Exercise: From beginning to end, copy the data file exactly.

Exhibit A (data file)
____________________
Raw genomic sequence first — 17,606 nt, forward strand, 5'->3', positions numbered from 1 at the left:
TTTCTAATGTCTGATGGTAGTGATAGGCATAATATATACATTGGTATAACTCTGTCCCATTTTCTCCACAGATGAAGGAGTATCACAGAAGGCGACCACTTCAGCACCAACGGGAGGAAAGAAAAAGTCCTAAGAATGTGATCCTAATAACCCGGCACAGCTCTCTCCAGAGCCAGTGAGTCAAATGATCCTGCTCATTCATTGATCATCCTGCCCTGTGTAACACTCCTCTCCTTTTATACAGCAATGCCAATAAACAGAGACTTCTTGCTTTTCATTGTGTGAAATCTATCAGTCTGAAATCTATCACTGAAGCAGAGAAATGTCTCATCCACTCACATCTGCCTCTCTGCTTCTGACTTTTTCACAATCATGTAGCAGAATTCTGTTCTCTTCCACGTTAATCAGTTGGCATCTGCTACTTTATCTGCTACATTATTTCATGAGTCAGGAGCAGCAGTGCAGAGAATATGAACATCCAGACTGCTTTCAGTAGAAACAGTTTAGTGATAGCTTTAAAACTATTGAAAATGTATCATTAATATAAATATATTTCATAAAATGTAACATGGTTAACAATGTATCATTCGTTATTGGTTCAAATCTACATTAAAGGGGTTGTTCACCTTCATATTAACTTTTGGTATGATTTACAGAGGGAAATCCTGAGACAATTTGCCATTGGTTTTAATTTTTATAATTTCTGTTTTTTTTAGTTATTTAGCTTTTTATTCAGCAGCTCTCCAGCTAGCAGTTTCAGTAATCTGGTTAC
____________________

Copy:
Raw genomic sequence first — 17,606 nt, forward strand, 5'->3', positions numbered from 1 at the left:
TTTCTAATGTCTGATGGTAGTGATAGGCATAATATATACATTGGTATAACTCTGTCCCATTTTCTCCACAGATGAAGGAGTATCACAGAAGGCGACCACTTCAGCACCAACGGGAGGAAAGAAAAAGTCCTAAGAATGTGATCCTAATAACCCGGCACAGCTCTCTCCAGAGCCAGTGAGTCAAATGATCCTGCTCATTCATTGATCATCCTGCCCTGTGTAACACTCCTCTCCTTTTATACAGCAATGCCAATAAACAGAGACTTCTTGCTTTTCATTGTGTGAAATCTATCAGTCTGAAATCTATCACTGAAGCAGAGAAATGTCTCATCCACTCACATCTGCCTCTCTGCTTCTGACTTTTTCACAATCATGTAGCAGAATTCTGTTCTCTTCCACGTTAATCAGTTGGCATCTGCTACTTTATCTGCTACATTATTTCATGAGTCAGGAGCAGCAGTGCAGAGAATATGAACATCCAGACTGCTTTCAGTAGAAACAGTTTAGTGATAGCTTTAAAACTATTGAAAATGTATCATTAATATAAATATATTTCATAAAATGTAACATGGTTAACAATGTATCATTCGTTATTGGTTCAAATCTACATTAAAGGGGTTGTTCACCTTCATATTAACTTTTGGTATGATTTACAGAGGGAAATCCTGAGACAATTTGCCATTGGTTTTAATTTTTATAATTTCTGTTTTTTTTAGTTATTTAGCTTTTTATTCAGCAGCTCTCCAGCTAGCAGTTTCAGTAATCTGGTTAC